by Gary H. London

It is my contention that the San Diego economy will economically recover faster and stronger than most other regions in the U.S., once the recovery cycle establishes a foothold. The basis of my thinking is that certain economic circumstances set this region apart.

The San Diego region embodies almost the very definition of economic diversification. While there is no single dominant economic “cluster,” that isn’t necessarily a bad thing. When the opposite was true, back in the 1980s when this region was economically dominated by General Dynamics (which at its peak employed roughly 40,000 people) and a handful of other aerospace and military-oriented firms, their demise eventually caused an economic debacle.

However, a retooling of our economy ensued in the 1990s.

That retooling has resulted in what we have today – lots of significant, albeit smaller economic clusters, which do not necessarily cycle the same or are impacted by the same economic externalities. In other words, when the computer industry was down and out in 2001, the impact was barely felt outside of that sector.

Diversification is healthy because it tends to be a balancing factor. Today, our region thrives on the prosperity of the three techs – biotech/pharma, communications and computer equipment – which together employ roughly 110,000 people.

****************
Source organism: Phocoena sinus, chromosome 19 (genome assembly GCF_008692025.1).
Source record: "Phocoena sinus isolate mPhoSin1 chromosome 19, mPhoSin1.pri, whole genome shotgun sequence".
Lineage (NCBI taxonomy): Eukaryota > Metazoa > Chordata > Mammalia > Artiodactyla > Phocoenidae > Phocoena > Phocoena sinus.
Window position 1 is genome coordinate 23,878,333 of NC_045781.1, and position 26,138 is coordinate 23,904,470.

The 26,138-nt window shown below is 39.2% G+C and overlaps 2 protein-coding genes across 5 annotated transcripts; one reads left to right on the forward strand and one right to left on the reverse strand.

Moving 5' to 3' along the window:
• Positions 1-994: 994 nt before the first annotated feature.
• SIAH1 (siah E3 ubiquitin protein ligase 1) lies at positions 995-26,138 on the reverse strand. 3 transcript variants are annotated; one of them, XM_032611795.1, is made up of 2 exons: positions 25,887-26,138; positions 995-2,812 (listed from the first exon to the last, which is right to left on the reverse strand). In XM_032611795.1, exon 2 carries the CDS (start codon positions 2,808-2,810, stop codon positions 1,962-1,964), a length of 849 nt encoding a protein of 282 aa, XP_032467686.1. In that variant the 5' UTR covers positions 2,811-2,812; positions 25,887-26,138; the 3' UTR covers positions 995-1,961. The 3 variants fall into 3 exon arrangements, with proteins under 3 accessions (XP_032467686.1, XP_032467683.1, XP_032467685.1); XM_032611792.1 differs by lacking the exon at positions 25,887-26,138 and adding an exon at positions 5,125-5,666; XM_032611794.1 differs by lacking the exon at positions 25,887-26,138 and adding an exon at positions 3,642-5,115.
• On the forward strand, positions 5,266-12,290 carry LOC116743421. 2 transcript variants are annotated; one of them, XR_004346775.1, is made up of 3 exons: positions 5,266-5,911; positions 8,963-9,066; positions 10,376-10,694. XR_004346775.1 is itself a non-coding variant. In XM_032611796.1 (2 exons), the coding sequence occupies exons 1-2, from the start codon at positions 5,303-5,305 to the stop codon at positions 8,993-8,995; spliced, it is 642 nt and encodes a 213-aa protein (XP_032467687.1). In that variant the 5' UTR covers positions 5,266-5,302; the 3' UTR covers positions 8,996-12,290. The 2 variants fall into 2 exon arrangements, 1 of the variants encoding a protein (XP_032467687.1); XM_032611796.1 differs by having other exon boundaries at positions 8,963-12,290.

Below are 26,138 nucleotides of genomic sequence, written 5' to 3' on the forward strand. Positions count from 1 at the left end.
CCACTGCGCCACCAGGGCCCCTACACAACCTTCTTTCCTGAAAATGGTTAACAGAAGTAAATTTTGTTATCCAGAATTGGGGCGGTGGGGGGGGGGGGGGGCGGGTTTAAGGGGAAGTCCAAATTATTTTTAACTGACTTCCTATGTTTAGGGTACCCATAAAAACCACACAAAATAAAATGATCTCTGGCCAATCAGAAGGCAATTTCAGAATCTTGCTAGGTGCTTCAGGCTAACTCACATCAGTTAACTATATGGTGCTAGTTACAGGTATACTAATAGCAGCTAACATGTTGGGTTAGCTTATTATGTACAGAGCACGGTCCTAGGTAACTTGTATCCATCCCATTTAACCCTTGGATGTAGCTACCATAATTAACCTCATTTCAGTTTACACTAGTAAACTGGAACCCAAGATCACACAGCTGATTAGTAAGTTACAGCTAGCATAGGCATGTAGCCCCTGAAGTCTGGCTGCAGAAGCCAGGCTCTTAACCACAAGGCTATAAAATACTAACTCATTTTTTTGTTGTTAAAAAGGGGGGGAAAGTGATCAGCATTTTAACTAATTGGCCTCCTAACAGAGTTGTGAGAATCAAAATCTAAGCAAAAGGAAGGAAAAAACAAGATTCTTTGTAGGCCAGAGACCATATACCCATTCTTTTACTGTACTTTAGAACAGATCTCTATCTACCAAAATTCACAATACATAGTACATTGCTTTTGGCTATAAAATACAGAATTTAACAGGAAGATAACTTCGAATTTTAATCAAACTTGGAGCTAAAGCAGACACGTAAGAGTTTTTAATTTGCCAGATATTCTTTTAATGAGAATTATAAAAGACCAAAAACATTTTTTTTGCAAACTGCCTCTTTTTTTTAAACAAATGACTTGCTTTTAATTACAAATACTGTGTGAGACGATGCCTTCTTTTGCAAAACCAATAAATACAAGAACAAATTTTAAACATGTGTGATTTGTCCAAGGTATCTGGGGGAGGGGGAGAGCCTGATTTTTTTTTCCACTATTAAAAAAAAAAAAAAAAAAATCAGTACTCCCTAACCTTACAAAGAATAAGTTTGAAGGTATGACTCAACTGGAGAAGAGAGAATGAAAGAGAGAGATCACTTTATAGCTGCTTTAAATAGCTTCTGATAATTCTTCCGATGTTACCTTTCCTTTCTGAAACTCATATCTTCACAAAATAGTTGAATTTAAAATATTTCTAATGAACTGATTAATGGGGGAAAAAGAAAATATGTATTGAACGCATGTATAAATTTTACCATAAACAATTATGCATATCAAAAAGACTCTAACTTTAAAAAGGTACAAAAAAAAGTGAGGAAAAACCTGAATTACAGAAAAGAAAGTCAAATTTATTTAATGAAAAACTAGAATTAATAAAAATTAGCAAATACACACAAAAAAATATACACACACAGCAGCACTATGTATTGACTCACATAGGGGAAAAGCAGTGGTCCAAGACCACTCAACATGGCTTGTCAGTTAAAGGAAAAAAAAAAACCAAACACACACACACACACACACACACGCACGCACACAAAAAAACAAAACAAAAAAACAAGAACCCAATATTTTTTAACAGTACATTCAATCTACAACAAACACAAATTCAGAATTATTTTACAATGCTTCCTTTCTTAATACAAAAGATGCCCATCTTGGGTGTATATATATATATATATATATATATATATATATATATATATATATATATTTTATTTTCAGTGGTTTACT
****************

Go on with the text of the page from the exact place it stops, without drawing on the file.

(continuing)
But there are also an awful lot of people who make their living in a myriad of other sectors, including the military, which, according to the 2010 San Diego Military Committee’s 2010 Military Impact Study, employs over 136,000 civilian and uniform personnel, and is responsible as the “multiplier” for another 191,000 indirect jobs in the form of contractors and support services.

According to the Bureau of Labor Statistics, the tourism industry employs 153,000 people in hotels, restaurants, and local attractions including the San Diego Convention Center, San Diego Zoo, and SeaWorld San Diego. When the expense and risk of international travel weakened the travel sector after 9/11, in a short time our local travel industry mostly held its own because of the shift of these trips to domestic locations, San Diego being a prime recipient.

The Unsung Hero

The region’s small businesses, however, may truly be the unsung economic hero of this region. Using data provided by San Diego-based Inside Prospects, I estimate that there are over 67,900 businesses operating in every sector of our regional economy; 97 percent of which have 100 or fewer employees.

I was reminded of the importance of small business when reading an item in a recent column by Tom Blair in the Union Tribune. In his column, Blair referenced a survey taken 21 years ago and reported in the then still existent San Diego edition of the Los Angeles Times. The survey was the 25 highest paid executives in San Diego. As Blair noted, just three of the top companies of 25 years ago – Cubic, WD-40 and SDG&E – are still operating in San Diego today.

This dramatic change of top San Diego area companies in a mere 21 year period reflects the dynamic nature of our local business community. Essentially the theory of “creative destruction” that economic theorist Joseph Schumpeter expressed 68 years ago to explain the dynamics of a capitalist, free market system is alive and well in San Diego.

Signature Economic Trademark

In fact, our ability to destruct and rapidly rebuild as a regional economy, starting with small companies that grow into larger companies, is our signature economic trademark!